Homemade ricotta, the real deal

There is something magical about the process of cheese making; the same kind of magic that I witnessed when I developed my first photograph in the darkroom and watched an image appear from seemingly nothing. In both cases, it was love at first sight. Ricotta is not technically a cheese but a milk product or a by-product of the cheese making process, like its Lombard cousin, mascarpone (whose name by the way in its local dialect means “ricotta”)... Read More

The art of Renaissance comfort food

Twelve months ago, I posted a recipe from Artusi’s cookbook for a Sicilian almond pudding, biancomangiare. The 120 year old recipe is a classic, but it’s origins go back centuries further, when the pure white dish of biancomangiare was a monastery staple and bedside comfort food of chicken and almond milk. I wrote about the Renaissance version of this recipe recently for The Canberra Times, to coincide with the opening of an unprecedented... Read More

Artusi’s November: Pumpkin Pie

I’ve said many times how much I love autumn, particularly for the season’s food. It just feels natural to be a little more indulgent at this time of the year, allowing yourself plenty of comfort food or that extra slice of pie. Pumpkin has to be right up there as one of my favourite autumn vegetables. Just before leaving Italy a few weeks ago, we had pumpkins coming at us from all directions, most notably from my husband’s nonna’s... Read More

Memories of Rabbit

I’m always in awe of the power of food to revive memories, especially faraway childhood ones. For some it may be the smell of warm spices, baking bread or sizzling butter. Or it’s the texture of comforting creamy pudding or crispy roast potatoes. Sometimes it can just be the idea of a dish, long forgotten, that will bring back a rush of the smells, taste and rituals. It happened the other day, unexpectedly to my father. I had been waiting... Read More

La Bombetta: Butchers do it Better

The bombetta. Little, innocent-looking morsels of joy. We came across them for the first time in a butcher shop in the pretty, white-washed town of Cisternino, in Puglia’s Itria Valley.  In these parts, a butcher is not just a butcher. He’ll also grill the meat for you and you can eat right there at tables in the butcher shop or out on the street. They are known as Fornelli Pronti (literally, ‘ready ovens’). We were there for a taste of the... Read More

Forgotten Flavours of Puglia

Somewhere between neat, tall rows of grape vines and the sea of shimmering olive trees with their ancient, disfigured and twisted trunks, I found myself in heaven. An intense blue sky and picturesque white-stoned towns only added to the already blissful atmosphere. I’m in Puglia. And more precisely, I’m slowly eating myself to death in Puglia. Not on purpose, but that’s just the way it’s done here. Food is taken seriously. When they say “antipasto”... Read More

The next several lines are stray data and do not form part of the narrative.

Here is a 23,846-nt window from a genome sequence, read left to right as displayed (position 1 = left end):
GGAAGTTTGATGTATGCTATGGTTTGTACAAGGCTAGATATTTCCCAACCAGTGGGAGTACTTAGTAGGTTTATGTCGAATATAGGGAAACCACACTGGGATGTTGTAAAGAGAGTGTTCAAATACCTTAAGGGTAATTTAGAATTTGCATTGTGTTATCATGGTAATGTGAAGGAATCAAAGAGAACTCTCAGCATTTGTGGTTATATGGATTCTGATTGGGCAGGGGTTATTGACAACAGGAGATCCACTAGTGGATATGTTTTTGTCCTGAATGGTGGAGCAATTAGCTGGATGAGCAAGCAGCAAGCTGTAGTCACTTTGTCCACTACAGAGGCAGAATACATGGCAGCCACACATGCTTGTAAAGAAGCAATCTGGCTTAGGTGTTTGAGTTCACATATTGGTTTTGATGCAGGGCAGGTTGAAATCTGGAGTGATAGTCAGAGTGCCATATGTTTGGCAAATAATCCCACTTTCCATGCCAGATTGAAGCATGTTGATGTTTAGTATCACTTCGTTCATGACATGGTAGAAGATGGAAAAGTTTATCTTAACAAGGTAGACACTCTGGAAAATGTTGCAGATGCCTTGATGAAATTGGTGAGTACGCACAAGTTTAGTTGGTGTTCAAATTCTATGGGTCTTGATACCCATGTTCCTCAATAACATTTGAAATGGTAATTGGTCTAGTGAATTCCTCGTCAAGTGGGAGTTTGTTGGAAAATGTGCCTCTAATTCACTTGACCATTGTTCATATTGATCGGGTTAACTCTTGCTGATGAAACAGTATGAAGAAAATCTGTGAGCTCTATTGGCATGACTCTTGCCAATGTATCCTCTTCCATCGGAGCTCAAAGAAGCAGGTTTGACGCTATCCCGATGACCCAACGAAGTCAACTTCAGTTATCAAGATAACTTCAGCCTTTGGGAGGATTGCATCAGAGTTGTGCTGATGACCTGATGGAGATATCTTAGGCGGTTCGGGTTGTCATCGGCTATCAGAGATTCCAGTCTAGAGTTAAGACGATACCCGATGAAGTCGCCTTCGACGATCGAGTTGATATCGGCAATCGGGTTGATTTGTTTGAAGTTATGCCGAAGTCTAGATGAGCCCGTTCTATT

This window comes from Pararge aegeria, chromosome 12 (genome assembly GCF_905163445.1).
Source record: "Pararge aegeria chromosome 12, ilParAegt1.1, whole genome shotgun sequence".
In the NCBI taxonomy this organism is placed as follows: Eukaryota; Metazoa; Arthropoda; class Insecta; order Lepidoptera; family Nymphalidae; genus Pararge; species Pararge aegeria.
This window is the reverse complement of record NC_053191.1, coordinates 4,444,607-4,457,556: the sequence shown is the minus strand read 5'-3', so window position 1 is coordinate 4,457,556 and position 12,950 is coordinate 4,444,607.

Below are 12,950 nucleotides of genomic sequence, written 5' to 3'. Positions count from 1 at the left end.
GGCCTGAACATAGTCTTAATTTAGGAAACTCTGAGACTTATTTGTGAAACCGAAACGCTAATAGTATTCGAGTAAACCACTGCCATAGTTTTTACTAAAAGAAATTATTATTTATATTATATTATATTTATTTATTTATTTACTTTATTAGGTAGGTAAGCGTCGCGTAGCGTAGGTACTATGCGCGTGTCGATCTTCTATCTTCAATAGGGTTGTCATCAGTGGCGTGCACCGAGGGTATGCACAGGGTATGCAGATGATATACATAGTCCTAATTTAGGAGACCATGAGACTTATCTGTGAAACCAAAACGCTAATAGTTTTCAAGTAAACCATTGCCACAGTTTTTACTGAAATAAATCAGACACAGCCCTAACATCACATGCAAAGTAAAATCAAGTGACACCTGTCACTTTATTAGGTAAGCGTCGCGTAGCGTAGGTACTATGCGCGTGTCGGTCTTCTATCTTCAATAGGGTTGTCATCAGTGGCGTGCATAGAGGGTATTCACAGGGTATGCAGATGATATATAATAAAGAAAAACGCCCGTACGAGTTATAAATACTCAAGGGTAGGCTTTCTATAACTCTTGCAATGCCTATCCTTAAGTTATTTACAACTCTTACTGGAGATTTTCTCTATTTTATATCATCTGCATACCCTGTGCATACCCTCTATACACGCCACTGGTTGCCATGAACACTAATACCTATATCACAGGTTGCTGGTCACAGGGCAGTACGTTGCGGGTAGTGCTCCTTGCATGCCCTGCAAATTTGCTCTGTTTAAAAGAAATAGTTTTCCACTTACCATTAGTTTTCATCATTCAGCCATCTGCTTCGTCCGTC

Artusi’s April: Gnocchi alla Romana

As Easter normally falls in April, Artusi‘s reliable suggestions for this month’s Italian menu consist of plenty of dishes that you could traditionally find on an Easter table, including the ones that Italians call “magro” or lean, in other words, fish or vegetables (but no meat), the diet to be followed on Good Friday. Among a list of some of my favourite Spring dishes such as artichoke tart, fava beans served raw, Easter lamb, chocolate... Read More

Pastiera Napoletana

I am a self-confessed dessert addict. If anything rich, creamy and sweet comes my way, I have to have it.  Since the Tuscan idea of dessert mostly tends to be healthy fresh fruit or biscotti, and doesn’t fully satisfy the dessert addict within, this Easter I’m turning to Southern Italy for some inspiration and tradition – the Pastiera Napoletana. It’s rather like a cheesecake (of sorts) but with a pastry base and lattice top. When I first... Read More

Celli Ripieni: Jam biscuits and little birds

I love these little biscuits for so many reasons. First because they are basically little dumplings, filled with goodness. I love dumplings and I love cookies, so this is just a match made in heaven for me. Another reason I love these is that they are called “stuffed birds” because in one of the many traditional forms of these cookies from Abruzzo, they are made in the shape of little birds for the Festival of St Antonino in Aquila. Did I mention... Read More

Livorno for Foodies

Most people may not know this but Livorno is a great foodie town. It’s only an hour’s drive from Florence but it seems a world away from the Tuscan capital. Historically known as a very open city, it was a duty-free port from the 16th century with an open door policy that allowed its merchant population –made up largely of Jews, Armenians, Dutch, English and Greeks in particular – to flourish. It lost its status as a free port when Italy was... Read More